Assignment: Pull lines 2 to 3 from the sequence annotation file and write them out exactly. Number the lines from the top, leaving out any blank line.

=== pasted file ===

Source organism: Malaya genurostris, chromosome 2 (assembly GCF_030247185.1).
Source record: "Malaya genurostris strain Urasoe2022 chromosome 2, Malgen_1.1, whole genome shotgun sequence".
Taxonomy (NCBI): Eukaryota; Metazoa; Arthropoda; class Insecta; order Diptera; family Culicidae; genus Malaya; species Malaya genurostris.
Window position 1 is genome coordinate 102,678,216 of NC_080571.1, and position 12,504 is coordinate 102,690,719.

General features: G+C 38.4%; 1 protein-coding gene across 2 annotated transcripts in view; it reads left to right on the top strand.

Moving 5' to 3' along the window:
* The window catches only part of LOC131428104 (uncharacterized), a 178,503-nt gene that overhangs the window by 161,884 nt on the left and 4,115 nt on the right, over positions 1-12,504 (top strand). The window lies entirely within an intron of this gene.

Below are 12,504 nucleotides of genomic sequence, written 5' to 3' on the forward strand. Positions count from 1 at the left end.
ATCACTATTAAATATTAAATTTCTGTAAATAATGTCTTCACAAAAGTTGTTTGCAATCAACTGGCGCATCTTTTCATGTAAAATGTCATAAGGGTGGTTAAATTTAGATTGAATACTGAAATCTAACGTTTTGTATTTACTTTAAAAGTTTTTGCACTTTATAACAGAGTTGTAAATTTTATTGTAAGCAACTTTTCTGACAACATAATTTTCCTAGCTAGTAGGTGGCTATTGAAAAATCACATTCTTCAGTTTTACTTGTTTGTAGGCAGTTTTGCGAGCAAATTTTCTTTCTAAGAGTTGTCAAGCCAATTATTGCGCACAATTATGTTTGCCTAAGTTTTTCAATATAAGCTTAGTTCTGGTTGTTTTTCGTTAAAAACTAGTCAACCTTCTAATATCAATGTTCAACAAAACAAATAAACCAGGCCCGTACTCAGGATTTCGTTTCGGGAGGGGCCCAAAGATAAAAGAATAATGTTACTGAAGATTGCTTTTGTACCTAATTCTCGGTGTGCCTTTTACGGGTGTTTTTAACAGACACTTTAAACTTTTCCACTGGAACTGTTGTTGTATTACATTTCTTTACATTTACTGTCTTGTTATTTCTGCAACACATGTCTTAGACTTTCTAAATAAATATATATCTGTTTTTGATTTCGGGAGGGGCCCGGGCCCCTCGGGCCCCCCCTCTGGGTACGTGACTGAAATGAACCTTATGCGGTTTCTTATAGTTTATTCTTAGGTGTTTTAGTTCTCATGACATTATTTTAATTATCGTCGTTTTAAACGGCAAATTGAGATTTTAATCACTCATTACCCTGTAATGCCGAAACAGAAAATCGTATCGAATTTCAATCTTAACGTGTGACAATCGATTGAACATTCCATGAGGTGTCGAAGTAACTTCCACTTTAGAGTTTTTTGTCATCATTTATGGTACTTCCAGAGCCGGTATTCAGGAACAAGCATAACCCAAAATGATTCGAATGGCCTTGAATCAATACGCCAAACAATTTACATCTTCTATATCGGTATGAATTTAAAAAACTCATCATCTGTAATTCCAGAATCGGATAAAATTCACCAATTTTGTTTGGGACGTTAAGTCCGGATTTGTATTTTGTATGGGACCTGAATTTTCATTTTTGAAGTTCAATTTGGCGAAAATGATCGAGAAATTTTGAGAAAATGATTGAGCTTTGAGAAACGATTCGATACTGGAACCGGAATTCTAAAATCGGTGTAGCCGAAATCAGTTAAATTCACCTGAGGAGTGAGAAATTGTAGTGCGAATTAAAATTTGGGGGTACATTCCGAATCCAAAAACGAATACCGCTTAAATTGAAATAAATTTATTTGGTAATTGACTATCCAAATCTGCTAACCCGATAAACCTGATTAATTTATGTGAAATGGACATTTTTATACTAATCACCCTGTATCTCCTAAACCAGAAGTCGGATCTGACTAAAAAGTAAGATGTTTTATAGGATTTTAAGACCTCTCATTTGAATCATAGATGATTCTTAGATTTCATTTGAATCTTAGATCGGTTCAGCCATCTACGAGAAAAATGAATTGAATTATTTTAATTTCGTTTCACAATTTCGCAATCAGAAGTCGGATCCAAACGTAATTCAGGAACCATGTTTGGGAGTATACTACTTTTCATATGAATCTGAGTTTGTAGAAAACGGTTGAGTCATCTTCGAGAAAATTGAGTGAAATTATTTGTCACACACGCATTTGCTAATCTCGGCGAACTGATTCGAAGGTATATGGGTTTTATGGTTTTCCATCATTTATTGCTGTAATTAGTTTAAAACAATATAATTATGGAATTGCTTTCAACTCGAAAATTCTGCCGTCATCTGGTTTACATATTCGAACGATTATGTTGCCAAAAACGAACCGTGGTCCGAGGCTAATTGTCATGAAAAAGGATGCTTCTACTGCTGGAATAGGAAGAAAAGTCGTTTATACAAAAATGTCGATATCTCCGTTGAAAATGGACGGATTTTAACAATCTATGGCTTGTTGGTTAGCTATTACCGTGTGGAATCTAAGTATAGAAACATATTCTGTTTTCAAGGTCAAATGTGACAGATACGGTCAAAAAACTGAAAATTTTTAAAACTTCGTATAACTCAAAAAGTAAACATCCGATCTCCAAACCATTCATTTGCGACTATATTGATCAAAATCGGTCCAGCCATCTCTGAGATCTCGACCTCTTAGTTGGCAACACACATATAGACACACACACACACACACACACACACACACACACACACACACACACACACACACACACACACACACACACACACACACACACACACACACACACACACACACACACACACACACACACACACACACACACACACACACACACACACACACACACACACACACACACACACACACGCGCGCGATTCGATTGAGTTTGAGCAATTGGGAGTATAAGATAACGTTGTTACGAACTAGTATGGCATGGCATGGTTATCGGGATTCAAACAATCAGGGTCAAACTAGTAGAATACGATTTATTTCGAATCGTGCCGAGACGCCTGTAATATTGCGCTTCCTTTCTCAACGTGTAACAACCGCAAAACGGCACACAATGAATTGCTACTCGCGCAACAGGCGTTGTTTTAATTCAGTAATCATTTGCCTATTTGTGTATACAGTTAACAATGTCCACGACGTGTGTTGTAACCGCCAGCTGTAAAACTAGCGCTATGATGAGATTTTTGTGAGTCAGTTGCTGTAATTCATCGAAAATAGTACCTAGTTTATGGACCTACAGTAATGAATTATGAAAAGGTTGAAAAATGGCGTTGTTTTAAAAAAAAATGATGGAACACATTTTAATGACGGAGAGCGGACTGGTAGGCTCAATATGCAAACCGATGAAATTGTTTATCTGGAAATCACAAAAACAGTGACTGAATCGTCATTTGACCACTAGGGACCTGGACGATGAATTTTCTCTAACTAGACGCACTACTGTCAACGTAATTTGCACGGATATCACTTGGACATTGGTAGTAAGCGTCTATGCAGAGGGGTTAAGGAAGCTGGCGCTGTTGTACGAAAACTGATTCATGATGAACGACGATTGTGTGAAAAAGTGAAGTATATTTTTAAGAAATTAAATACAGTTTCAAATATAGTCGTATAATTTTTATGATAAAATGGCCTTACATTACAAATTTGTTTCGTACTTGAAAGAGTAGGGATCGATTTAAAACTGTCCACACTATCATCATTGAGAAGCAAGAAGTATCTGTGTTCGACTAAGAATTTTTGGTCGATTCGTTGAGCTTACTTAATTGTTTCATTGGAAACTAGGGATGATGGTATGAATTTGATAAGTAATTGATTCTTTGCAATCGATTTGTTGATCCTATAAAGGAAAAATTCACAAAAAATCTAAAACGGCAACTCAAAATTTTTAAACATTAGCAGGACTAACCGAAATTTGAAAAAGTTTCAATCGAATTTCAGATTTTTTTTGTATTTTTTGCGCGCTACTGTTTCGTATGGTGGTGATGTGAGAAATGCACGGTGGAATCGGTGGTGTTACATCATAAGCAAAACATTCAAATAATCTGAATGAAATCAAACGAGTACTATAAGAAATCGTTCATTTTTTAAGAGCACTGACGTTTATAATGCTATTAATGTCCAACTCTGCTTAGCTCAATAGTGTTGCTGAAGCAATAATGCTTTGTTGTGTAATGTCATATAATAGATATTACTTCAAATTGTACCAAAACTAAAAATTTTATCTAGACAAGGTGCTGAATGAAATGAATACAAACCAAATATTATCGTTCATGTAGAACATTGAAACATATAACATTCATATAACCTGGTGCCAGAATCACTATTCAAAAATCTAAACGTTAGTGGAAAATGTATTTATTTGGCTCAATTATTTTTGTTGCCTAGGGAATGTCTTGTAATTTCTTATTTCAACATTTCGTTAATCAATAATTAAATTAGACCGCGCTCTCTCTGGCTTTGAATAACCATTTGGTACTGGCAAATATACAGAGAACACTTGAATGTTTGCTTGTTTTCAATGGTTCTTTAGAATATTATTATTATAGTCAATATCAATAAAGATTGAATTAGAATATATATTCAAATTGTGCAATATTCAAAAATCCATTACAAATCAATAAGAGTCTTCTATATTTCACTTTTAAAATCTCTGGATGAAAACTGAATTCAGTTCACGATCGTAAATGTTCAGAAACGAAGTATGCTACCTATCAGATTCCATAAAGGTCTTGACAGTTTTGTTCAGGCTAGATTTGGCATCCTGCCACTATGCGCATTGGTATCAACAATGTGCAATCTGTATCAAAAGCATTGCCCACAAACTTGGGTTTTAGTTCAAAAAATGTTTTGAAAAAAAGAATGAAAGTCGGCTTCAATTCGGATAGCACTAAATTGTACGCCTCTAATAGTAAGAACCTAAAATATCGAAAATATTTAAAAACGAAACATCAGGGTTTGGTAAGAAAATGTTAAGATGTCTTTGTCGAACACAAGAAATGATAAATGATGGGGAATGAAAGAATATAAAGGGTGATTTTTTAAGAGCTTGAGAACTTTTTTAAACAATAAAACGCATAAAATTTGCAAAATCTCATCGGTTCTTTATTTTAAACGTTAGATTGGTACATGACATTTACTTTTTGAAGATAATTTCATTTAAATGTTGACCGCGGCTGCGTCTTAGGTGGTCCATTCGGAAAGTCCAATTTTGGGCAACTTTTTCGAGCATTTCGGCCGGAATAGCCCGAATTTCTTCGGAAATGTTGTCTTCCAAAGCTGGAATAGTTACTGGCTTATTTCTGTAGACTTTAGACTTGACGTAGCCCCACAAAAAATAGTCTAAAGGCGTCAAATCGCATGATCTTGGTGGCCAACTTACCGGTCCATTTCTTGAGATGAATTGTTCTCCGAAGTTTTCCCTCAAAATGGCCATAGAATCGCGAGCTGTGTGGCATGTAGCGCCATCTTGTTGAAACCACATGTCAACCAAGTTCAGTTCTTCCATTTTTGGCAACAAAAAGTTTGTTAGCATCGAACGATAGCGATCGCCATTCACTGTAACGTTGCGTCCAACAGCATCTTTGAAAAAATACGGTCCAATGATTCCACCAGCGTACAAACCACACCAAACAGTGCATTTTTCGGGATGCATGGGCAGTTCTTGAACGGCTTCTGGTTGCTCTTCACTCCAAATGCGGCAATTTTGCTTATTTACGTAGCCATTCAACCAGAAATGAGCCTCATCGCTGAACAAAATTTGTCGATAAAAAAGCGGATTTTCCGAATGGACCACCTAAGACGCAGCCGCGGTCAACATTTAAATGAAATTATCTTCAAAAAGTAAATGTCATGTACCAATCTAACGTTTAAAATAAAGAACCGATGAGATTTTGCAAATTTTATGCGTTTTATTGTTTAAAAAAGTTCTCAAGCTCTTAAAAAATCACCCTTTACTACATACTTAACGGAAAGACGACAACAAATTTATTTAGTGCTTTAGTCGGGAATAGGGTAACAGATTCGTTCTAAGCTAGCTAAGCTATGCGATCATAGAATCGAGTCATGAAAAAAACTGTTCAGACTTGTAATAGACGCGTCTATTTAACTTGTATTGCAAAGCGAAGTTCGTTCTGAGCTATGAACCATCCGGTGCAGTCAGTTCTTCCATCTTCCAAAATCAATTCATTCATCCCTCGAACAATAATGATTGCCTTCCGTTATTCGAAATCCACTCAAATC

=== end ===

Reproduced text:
Source record: "Malaya genurostris strain Urasoe2022 chromosome 2, Malgen_1.1, whole genome shotgun sequence".
Taxonomy (NCBI): Eukaryota; Metazoa; Arthropoda; class Insecta; order Diptera; family Culicidae; genus Malaya; species Malaya genurostris.